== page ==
The animating principle of originalism is that the scope of the Constitution is limited to the meaning of its text at the time of its ratification. In Scalia’s hands, it does not even seek to divine the intent of the Framers as a way of understanding the text9 but narrowly focuses on the ordinary understanding of the meaning of the words themselves at the time of enactment. Originalists tout this textual enterprise as its primary virtue because, they say, its application requires judicial restraint and a healthy respect for the constitutional doctrine of the separation of powers. They claim that this method ensures that a judge’s personal policy preferences play no part in the outcome of the cases he or she presides over. An originalist judge is prevented by his or her own methodology from retrofitting the Constitution’s text to suit contemporary political trends and social mores. To Scalia, the Constitution is “dead, dead, dead.”10 It is not a document amenable to adaptation in light of cultural shifts, technological advancement, or pressing human needs.11 It is not meant to be a vehicle through which a court can solve social problems. Instead, every act of interpretation is a journey into the increasingly distant past when many of the issues before the court—freedom of expression on social media, warrantless electronic surveillance, etc.—could never have been imagined.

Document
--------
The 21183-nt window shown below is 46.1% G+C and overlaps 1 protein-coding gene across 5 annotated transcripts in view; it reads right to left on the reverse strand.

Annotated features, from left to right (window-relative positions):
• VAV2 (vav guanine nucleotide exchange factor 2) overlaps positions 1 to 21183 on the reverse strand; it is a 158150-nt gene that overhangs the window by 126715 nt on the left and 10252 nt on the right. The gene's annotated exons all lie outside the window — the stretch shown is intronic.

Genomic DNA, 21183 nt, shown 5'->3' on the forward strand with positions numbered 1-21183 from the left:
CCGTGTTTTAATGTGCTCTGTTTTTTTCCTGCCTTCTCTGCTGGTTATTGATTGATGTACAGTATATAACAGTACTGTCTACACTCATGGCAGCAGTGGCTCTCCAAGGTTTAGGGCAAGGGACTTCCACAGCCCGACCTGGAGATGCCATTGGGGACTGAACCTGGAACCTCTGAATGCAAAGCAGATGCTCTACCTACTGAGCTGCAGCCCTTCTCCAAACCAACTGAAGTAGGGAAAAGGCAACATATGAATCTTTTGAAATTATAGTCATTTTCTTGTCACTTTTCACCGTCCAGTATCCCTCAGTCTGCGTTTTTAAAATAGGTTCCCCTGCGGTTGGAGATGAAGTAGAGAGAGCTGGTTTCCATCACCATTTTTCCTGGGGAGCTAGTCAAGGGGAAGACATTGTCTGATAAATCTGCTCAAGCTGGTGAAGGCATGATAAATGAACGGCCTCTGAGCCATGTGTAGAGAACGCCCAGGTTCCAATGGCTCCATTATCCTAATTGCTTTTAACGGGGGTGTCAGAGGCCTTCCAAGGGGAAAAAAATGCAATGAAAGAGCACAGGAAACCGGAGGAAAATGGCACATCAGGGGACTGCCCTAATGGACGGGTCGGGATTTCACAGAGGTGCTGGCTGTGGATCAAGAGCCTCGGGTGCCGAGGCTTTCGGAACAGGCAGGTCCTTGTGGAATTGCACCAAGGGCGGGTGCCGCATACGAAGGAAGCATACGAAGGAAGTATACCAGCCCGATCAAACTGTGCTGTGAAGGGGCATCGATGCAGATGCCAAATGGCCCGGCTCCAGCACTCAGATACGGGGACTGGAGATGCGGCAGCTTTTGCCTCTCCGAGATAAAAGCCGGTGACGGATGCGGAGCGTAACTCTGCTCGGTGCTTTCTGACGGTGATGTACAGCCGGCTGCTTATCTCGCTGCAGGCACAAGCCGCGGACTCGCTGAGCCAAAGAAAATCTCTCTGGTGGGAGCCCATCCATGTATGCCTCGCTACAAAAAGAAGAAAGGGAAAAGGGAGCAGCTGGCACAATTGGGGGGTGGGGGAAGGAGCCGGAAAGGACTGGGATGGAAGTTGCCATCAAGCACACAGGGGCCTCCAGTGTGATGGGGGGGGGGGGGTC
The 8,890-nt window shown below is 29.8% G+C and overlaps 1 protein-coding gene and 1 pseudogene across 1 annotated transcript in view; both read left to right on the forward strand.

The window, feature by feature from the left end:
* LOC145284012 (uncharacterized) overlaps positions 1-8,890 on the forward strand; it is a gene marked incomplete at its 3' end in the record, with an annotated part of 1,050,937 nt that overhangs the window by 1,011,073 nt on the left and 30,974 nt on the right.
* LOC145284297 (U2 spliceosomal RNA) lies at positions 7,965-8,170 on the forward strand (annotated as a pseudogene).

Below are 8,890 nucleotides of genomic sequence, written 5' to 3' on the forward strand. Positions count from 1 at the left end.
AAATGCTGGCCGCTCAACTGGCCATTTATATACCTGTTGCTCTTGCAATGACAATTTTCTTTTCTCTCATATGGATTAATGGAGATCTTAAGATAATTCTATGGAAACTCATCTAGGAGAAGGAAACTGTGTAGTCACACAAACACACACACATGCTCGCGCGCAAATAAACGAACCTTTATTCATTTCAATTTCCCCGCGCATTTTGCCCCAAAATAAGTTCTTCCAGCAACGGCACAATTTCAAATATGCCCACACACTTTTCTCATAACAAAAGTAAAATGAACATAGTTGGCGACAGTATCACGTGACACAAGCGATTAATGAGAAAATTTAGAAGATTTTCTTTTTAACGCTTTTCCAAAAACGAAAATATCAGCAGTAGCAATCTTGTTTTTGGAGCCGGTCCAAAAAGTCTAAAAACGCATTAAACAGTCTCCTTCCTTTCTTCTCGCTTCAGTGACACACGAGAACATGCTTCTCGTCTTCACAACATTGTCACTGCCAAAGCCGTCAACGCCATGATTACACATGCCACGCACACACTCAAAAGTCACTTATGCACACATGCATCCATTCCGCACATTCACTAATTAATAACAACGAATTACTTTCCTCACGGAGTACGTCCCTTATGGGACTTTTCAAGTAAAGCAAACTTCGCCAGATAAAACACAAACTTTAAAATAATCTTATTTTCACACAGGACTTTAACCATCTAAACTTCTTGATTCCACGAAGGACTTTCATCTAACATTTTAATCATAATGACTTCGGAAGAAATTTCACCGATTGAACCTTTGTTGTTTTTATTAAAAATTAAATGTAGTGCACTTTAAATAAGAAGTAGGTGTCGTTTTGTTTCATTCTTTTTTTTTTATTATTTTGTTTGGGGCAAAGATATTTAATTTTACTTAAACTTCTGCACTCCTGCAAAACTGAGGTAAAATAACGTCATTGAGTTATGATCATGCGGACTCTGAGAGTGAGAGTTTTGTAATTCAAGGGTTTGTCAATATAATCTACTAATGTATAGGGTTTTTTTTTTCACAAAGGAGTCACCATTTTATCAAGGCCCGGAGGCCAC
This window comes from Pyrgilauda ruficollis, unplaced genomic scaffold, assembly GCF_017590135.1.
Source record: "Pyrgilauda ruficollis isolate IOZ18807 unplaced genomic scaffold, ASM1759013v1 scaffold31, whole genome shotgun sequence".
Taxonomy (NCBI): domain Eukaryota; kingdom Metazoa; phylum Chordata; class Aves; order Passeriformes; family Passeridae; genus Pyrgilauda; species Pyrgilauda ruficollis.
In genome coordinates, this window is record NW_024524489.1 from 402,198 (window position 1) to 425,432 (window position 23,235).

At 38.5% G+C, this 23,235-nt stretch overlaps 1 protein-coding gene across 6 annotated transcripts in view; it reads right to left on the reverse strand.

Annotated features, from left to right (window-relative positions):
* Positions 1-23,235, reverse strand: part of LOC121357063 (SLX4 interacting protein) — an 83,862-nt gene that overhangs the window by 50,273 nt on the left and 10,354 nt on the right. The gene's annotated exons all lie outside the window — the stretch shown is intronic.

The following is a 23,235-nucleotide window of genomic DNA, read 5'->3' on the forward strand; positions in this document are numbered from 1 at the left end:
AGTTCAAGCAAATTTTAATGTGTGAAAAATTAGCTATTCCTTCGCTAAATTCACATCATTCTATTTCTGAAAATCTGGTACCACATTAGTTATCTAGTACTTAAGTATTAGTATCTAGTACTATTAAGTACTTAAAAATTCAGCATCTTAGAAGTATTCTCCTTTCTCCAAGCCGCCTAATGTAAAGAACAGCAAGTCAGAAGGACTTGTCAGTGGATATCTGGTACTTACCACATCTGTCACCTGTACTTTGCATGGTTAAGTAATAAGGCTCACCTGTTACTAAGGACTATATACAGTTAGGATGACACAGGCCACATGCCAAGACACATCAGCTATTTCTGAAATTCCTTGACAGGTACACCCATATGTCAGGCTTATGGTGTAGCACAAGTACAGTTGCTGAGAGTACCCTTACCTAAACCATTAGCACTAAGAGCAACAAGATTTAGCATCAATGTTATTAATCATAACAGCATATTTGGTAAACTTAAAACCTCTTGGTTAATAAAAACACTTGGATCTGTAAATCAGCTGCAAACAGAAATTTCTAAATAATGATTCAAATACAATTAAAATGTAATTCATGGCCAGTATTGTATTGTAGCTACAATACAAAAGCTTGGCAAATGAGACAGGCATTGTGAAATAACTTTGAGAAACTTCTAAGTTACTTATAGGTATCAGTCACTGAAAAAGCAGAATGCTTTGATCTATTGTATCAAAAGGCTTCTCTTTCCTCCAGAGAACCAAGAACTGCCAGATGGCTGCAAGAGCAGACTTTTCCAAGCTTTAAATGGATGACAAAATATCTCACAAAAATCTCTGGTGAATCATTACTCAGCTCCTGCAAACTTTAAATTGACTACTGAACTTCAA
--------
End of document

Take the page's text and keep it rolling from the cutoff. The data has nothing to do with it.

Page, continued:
Originalism is an intellectual edifice based on conceit and deceit. Its conceit is that the original meaning of an ancient legal text can actually be ascertained. Establishing the original meaning of a constitutional provision—like arriving at the objectively correct understanding of the Sermon on the Mount—poses an ultimately impossible epistemological task. The mere fact that the Constitution is a written document belies an immutable meaning. The essence of constitutionalism—like scripture and Shakespeare—necessitates evolution and reinterpretation through the lens of the interpreter. Seeking to apply the Fourth Amendment, as it was understood upon ratification in 1791 (assuming for the sake of argument that there was just one way of understanding it), to cases involving government drone surveillance of political protesters or police hacking into a Facebook account, is a fool’s errand. An attempt to find a rough understanding of the original meaning of the Constitution may be a fair starting point, but it should never serve as a finish line. The race would never end.
Its great deceit, which perhaps also involves some degree of self-deceit, is that judges are able to both recognize and set aside their personal political commitments and experiences while attempting to answer novel constitutional questions, especially when those questions lack any judicial precedent. Because originalism is unworkable, its practitioners account for its shortcomings by doing exactly what they have always—usually very publicly—flattered themselves that they never do: they infuse political preferences into their judicial opinions. Scalia was a master at this.